The U.S. Army Corps of Engineers periodically released water from the Clearwater Dam in Missouri at the request of farmers. The release caused temporary flooding of nearby timberland during the peak growing season, destroying valuable timber owned by the Arkansas Game and Fish Commission. The Commission sued the United States, alleging that the property damage was an unconstitutional taking that entitled the Commission to compensation. On December 4, 2012, the U.S. Supreme Court issued a unanimous ruling agreeing with the Commission in Arkansas Game & Fish Commission v. United States.
The issue boiled down to whether government-induced temporary flooding entitles a property owner to compensation, or whether the flooding must be “permanent or inevitably recurring” before compensation is due. In the end, the Supreme Court found no solid ground for treating temporary flooding apart from other government intrusions of property. Whether there is a compensable taking will turn on situation-specific factual inquiries, so the Court was reluctant to draw any additional bright lines to define a takings. Nor was it willing to authorize a blanket temporary-flooding exception to the Takings Clause, a victory for property owners.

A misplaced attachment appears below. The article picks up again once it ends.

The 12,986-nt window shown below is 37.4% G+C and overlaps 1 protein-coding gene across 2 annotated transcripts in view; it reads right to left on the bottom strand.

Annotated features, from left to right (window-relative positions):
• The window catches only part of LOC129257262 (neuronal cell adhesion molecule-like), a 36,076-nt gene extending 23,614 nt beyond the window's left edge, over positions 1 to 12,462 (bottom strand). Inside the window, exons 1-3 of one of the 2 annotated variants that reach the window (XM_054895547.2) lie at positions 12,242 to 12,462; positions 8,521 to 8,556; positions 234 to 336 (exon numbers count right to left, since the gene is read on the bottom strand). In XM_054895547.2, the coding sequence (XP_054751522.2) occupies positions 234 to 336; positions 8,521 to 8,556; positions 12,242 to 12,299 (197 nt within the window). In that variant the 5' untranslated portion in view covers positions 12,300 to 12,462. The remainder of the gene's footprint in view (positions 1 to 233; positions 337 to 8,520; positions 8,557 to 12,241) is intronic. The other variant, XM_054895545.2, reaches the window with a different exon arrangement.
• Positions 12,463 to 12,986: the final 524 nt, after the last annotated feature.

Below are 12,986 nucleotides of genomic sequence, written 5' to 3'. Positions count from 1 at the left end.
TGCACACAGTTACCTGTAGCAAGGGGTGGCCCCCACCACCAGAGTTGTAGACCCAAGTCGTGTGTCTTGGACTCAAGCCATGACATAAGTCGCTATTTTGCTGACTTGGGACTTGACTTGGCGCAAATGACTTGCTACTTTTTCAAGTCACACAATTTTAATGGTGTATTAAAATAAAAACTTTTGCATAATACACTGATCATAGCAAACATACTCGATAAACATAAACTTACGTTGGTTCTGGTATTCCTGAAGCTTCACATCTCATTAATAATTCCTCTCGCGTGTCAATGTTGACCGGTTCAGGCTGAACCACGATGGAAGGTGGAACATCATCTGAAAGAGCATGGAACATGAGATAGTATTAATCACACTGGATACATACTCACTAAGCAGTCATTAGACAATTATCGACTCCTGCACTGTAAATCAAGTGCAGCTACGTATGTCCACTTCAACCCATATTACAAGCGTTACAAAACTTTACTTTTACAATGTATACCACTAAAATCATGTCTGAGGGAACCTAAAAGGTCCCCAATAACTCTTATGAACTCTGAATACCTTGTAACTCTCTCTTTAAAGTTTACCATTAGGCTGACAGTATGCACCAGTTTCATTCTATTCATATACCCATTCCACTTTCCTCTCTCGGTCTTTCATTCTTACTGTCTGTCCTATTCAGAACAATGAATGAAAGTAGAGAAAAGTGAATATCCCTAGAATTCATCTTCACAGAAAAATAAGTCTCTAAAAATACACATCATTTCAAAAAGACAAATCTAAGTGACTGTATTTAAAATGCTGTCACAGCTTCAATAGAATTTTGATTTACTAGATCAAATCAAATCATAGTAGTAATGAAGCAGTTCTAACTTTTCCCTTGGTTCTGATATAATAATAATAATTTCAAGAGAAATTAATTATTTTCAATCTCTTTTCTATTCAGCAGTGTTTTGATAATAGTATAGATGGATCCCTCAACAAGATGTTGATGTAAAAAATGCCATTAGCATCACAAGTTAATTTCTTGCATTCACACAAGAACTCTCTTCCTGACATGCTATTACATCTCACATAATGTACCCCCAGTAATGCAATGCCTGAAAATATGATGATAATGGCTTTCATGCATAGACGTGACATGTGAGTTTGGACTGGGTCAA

The Supreme Court did not necessarily plow any new ground in this case, as recognized by Justice Ginsburg, who wrote the opinion: “Today’s modest decision augurs no deluge of takings liability.” Whether a regulation or temporary physical invasion by government interferes with private property and is compensable will still depend on the duration of the interference, the degree to which the invasion is intended or foreseeable, the character of the land, and the owner’s “reasonable investment-backed expectations” regarding the land’s use. The Court sent the case back to the lower court to weigh these factors and determine compensation, if any.